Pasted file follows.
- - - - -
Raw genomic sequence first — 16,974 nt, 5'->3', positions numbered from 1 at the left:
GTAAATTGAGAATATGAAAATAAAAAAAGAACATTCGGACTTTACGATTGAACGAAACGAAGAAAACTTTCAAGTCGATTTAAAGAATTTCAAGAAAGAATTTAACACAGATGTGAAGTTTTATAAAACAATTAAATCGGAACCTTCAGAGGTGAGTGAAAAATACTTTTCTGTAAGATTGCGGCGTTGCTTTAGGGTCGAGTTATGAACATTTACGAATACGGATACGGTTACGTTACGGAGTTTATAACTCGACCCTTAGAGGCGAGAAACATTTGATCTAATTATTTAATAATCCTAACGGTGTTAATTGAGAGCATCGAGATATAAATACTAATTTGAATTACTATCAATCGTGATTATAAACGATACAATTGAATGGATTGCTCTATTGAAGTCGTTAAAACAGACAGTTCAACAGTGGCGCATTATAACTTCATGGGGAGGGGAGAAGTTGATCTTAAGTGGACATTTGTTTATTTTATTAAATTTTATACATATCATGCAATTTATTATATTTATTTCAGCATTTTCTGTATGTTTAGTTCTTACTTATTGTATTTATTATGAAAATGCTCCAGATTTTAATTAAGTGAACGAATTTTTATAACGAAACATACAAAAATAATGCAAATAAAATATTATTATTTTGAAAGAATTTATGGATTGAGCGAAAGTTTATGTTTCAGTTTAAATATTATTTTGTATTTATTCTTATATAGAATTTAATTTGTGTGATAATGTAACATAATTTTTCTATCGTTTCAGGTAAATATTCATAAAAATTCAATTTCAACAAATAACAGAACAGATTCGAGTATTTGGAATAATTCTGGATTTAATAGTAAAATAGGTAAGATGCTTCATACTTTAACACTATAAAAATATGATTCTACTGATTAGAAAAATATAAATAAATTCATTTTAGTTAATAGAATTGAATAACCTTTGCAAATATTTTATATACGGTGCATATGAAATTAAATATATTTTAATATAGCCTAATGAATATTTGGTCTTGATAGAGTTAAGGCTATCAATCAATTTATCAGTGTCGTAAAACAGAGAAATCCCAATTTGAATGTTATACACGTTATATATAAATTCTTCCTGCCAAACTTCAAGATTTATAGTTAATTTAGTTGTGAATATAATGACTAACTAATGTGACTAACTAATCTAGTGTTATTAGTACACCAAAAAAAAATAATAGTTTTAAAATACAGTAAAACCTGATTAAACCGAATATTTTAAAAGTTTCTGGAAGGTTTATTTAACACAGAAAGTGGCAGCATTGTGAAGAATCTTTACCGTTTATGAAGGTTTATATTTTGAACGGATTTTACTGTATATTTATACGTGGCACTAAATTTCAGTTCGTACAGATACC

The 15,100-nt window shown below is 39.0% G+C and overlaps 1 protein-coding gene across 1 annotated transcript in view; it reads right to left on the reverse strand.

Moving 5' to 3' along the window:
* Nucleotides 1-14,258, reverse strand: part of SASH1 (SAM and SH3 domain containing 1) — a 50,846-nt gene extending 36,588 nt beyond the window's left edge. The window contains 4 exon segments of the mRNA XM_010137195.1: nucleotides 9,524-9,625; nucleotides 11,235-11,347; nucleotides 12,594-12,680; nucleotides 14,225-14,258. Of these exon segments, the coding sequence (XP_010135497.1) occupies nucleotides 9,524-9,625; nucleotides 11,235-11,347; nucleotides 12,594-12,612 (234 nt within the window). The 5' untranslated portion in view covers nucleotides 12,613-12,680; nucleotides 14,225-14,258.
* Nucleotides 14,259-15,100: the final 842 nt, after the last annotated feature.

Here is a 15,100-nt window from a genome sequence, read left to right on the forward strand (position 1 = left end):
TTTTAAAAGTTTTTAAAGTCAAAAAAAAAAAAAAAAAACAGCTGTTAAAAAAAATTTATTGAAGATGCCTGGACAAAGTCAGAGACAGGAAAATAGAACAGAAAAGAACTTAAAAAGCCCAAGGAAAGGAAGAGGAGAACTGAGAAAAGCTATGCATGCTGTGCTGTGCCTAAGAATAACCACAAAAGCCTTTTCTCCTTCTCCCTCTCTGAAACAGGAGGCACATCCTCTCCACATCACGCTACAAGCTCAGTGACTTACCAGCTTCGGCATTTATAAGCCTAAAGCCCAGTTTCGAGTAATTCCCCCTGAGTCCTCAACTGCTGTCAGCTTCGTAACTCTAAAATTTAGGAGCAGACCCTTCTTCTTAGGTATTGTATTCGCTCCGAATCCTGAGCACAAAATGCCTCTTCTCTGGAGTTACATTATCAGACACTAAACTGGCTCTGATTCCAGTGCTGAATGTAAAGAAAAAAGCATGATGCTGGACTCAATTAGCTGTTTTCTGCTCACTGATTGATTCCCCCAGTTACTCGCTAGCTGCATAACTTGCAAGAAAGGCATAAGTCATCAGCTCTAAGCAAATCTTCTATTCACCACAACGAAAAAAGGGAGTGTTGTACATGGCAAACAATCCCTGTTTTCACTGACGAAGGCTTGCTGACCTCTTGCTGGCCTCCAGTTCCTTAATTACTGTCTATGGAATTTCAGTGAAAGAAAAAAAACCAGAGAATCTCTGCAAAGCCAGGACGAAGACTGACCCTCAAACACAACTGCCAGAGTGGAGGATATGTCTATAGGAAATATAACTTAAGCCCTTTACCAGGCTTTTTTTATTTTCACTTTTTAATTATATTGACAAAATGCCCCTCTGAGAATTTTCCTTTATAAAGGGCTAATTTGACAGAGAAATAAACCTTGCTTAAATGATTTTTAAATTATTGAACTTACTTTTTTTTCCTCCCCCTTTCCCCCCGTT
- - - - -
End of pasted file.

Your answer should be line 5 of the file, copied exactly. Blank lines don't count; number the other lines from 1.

* Nucleotides 1-14,258, reverse strand: part of SASH1 (SAM and SH3 domain containing 1) — a 50,846-nt gene extending 36,588 nt beyond the window's left edge. The window contains 4 exon segments of the mRNA XM_010137195.1: nucleotides 9,524-9,625; nucleotides 11,235-11,347; nucleotides 12,594-12,680; nucleotides 14,225-14,258. Of these exon segments, the coding sequence (XP_010135497.1) occupies nucleotides 9,524-9,625; nucleotides 11,235-11,347; nucleotides 12,594-12,612 (234 nt within the window). The 5' untranslated portion in view covers nucleotides 12,613-12,680; nucleotides 14,225-14,258.